The intervallic rivalry model of key identification is outlined and evaluated in two experiments that use a completion judgment task. Experiment 1 replicates an earlier experiment by Cuddy and Badertscher (1987), in which the rare-interval hypothesis of the intervallic rivalry model was considered. In the present study, listeners with different levels of musical training rated probe tones in the context of three different melodic patterns: arpeggiated major triads, ascending major scales, and arpeggiated diminished triads. Results of Experiment 1 indicated that in both the C major triadic and the C major scalar contexts, listeners gave higher completion ratings to all three probes that were members of the presented C major triad than to the other probes, with the exception of F, thereby producing a jagged (multipeaked) profile. For the diminished triadic context, listeners rated the single probe C, that which corresponds to the tonal center in major mode for that group of three tones, as the best completion. Experiment 2 tested the temporal-order hypothesis of the intervallic rivalry model by reordering tones in all three contexts. Again jagged tone profiles appeared with major triadic and major scalar contexts, although in the former the tone F, a perfect fifth below the root of the presented C major triad, received the best completion rating. A single-peaked function appeared with probes in the diminished triadic context, where the major-mode tonic garnered the highest rating found in all conditions of both experiments. Data are interpreted as support for both the rare-interval hypothesis and the temporal-order hypothesis derived from the intervallic rivalry model of key discovery. Complementary findings consistent with the tonal hierarchy model are also discussed.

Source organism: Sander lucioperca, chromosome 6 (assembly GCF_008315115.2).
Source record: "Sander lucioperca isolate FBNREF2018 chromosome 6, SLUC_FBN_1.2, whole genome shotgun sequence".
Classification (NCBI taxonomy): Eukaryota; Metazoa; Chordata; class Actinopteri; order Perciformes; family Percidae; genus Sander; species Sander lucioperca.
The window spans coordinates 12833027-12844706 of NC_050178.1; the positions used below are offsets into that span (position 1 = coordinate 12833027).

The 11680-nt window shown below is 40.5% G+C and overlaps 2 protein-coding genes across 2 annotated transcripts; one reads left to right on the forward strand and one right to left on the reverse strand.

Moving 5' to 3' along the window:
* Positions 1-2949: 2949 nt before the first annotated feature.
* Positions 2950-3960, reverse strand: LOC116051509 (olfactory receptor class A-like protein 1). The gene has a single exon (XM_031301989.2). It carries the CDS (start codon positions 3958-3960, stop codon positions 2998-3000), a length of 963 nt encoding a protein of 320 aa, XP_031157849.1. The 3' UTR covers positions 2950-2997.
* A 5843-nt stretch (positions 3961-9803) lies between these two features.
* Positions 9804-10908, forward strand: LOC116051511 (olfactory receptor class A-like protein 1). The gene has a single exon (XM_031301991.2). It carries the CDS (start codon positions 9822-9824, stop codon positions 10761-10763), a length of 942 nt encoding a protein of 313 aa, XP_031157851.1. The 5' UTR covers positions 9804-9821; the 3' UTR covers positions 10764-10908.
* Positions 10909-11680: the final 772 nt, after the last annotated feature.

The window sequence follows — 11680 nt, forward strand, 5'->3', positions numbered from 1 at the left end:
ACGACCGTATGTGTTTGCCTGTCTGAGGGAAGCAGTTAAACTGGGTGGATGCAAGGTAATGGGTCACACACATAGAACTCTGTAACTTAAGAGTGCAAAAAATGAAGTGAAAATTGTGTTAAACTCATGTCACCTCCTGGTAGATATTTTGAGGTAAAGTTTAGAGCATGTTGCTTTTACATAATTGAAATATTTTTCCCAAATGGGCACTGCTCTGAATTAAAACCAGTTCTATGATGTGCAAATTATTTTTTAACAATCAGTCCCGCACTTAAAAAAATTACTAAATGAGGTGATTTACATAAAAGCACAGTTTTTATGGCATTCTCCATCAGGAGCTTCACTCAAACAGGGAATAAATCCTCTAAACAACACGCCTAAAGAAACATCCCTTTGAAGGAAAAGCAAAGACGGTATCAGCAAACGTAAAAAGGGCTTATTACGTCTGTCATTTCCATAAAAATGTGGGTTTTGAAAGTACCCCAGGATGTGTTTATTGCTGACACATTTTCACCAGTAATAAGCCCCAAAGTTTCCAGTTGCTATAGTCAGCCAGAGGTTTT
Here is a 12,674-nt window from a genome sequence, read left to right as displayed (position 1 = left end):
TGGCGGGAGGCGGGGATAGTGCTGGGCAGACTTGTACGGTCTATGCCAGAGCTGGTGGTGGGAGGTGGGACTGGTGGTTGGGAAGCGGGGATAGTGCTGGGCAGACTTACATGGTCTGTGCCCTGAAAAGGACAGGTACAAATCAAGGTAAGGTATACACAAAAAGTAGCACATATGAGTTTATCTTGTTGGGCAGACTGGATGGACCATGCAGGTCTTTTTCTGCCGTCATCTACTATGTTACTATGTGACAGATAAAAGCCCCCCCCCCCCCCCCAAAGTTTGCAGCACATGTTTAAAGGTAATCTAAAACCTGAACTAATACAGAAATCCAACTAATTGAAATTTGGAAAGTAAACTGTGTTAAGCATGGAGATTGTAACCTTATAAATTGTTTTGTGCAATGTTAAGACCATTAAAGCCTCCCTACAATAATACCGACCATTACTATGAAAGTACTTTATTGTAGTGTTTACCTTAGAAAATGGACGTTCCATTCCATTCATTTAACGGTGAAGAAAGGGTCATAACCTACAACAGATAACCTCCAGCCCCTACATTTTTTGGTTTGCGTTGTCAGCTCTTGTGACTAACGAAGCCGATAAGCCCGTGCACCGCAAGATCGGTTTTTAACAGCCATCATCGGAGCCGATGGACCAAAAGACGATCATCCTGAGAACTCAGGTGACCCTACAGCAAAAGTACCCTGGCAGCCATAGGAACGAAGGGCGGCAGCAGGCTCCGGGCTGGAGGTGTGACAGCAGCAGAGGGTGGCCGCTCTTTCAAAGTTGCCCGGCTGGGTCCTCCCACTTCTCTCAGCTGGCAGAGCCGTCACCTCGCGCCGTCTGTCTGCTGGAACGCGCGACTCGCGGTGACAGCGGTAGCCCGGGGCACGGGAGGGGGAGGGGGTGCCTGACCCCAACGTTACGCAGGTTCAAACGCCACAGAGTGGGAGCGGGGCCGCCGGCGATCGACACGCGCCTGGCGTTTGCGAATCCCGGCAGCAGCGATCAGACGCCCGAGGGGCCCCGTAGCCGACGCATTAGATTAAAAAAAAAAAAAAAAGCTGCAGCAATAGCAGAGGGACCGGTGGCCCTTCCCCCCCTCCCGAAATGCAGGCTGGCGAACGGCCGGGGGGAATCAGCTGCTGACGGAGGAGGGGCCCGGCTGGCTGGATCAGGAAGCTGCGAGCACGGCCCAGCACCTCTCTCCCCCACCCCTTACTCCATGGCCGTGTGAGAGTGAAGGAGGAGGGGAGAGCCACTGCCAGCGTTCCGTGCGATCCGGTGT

(Brown & Butler, 1988)
(Brown & Butler, 1989).


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